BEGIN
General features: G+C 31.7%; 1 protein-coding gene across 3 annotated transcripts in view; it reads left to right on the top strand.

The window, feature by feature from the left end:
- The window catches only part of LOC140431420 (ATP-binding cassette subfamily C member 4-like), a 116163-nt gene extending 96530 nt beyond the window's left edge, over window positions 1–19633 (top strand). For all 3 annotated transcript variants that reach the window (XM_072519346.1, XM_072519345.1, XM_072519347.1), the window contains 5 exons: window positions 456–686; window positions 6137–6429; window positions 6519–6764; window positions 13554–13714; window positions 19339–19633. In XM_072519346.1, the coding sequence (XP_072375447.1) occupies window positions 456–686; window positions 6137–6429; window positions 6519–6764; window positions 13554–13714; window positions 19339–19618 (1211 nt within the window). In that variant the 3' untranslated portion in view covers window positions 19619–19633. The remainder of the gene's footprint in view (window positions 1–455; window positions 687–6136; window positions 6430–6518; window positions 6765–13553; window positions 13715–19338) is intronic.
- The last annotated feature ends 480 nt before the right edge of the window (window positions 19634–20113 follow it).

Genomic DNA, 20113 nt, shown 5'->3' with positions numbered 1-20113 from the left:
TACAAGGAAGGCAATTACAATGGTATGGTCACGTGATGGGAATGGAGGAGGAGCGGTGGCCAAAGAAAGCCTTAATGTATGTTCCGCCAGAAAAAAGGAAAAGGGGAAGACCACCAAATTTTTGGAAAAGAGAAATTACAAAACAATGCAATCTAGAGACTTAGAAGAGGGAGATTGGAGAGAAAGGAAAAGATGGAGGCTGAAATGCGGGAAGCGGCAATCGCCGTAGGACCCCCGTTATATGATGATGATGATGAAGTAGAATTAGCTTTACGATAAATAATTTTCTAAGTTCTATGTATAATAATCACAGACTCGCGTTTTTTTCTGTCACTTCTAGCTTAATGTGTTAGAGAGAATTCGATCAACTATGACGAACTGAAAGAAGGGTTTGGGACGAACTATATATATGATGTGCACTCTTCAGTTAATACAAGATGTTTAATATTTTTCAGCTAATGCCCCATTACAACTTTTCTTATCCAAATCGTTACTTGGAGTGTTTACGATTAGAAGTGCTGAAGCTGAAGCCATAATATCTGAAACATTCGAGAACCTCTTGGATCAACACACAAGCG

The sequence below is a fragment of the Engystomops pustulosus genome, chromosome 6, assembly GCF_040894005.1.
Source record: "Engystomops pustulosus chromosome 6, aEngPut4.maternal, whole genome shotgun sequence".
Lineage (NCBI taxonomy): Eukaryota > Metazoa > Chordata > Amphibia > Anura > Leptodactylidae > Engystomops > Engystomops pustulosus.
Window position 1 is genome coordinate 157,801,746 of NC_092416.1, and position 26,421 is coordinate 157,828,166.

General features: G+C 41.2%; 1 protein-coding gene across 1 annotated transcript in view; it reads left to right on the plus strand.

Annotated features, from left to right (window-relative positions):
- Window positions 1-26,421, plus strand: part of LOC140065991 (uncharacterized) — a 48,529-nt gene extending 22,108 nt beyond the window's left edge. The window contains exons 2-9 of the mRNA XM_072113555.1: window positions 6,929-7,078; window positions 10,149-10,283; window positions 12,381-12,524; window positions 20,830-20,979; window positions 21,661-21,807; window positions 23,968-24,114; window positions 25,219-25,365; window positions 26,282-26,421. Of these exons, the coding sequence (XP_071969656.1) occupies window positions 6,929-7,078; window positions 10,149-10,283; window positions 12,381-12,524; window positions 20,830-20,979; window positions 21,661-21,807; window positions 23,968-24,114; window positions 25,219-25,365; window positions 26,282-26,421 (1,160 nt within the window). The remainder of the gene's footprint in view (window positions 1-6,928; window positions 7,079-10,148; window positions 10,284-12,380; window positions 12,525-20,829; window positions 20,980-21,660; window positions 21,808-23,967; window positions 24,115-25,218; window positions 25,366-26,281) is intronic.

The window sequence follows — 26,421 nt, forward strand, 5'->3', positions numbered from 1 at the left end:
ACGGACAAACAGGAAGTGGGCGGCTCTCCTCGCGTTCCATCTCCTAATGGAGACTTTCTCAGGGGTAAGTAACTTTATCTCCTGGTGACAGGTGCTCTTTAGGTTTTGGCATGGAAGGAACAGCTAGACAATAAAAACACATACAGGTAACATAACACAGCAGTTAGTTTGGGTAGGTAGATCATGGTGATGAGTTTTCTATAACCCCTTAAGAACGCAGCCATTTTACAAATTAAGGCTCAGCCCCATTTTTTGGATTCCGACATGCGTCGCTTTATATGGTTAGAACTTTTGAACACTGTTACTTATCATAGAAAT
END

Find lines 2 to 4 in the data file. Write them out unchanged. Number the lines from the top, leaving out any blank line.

The window, feature by feature from the left end:
- The window catches only part of LOC140431420 (ATP-binding cassette subfamily C member 4-like), a 116163-nt gene extending 96530 nt beyond the window's left edge, over window positions 1–19633 (top strand). For all 3 annotated transcript variants that reach the window (XM_072519346.1, XM_072519345.1, XM_072519347.1), the window contains 5 exons: window positions 456–686; window positions 6137–6429; window positions 6519–6764; window positions 13554–13714; window positions 19339–19633. In XM_072519346.1, the coding sequence (XP_072375447.1) occupies window positions 456–686; window positions 6137–6429; window positions 6519–6764; window positions 13554–13714; window positions 19339–19618 (1211 nt within the window). In that variant the 3' untranslated portion in view covers window positions 19619–19633. The remainder of the gene's footprint in view (window positions 1–455; window positions 687–6136; window positions 6430–6518; window positions 6765–13553; window positions 13715–19338) is intronic.
- The last annotated feature ends 480 nt before the right edge of the window (window positions 19634–20113 follow it).